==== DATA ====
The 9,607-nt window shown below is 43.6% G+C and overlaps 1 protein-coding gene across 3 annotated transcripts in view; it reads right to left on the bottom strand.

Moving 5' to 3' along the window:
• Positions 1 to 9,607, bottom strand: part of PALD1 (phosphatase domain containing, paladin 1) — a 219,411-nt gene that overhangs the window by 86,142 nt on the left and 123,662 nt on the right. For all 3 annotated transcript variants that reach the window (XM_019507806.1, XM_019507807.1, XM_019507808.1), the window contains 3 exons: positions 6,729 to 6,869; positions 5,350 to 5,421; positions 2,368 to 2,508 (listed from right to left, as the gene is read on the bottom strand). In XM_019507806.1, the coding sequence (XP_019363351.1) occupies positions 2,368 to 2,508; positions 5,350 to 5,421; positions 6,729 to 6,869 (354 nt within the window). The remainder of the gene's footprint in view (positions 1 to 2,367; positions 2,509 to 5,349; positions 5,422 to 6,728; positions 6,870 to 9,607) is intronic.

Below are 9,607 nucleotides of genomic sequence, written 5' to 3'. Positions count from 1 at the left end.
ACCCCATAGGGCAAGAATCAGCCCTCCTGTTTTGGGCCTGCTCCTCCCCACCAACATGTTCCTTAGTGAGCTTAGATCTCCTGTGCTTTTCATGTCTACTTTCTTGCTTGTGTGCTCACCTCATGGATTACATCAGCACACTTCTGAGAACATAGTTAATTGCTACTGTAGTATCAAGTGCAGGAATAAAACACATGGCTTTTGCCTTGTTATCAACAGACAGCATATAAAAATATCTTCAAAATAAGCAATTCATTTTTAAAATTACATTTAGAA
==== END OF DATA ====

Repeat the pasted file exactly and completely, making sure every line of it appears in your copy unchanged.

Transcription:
The 9,607-nt window shown below is 43.6% G+C and overlaps 1 protein-coding gene across 3 annotated transcripts in view; it reads right to left on the bottom strand.

Moving 5' to 3' along the window:
• Positions 1 to 9,607, bottom strand: part of PALD1 (phosphatase domain containing, paladin 1) — a 219,411-nt gene that overhangs the window by 86,142 nt on the left and 123,662 nt on the right. For all 3 annotated transcript variants that reach the window (XM_019507806.1, XM_019507807.1, XM_019507808.1), the window contains 3 exons: positions 6,729 to 6,869; positions 5,350 to 5,421; positions 2,368 to 2,508 (listed from right to left, as the gene is read on the bottom strand). In XM_019507806.1, the coding sequence (XP_019363351.1) occupies positions 2,368 to 2,508; positions 5,350 to 5,421; positions 6,729 to 6,869 (354 nt within the window). The remainder of the gene's footprint in view (positions 1 to 2,367; positions 2,509 to 5,349; positions 5,422 to 6,728; positions 6,870 to 9,607) is intronic.

Below are 9,607 nucleotides of genomic sequence, written 5' to 3'. Positions count from 1 at the left end.
ACCCCATAGGGCAAGAATCAGCCCTCCTGTTTTGGGCCTGCTCCTCCCCACCAACATGTTCCTTAGTGAGCTTAGATCTCCTGTGCTTTTCATGTCTACTTTCTTGCTTGTGTGCTCACCTCATGGATTACATCAGCACACTTCTGAGAACATAGTTAATTGCTACTGTAGTATCAAGTGCAGGAATAAAACACATGGCTTTTGCCTTGTTATCAACAGACAGCATATAAAAATATCTTCAAAATAAGCAATTCATTTTTAAAATTACATTTAGAA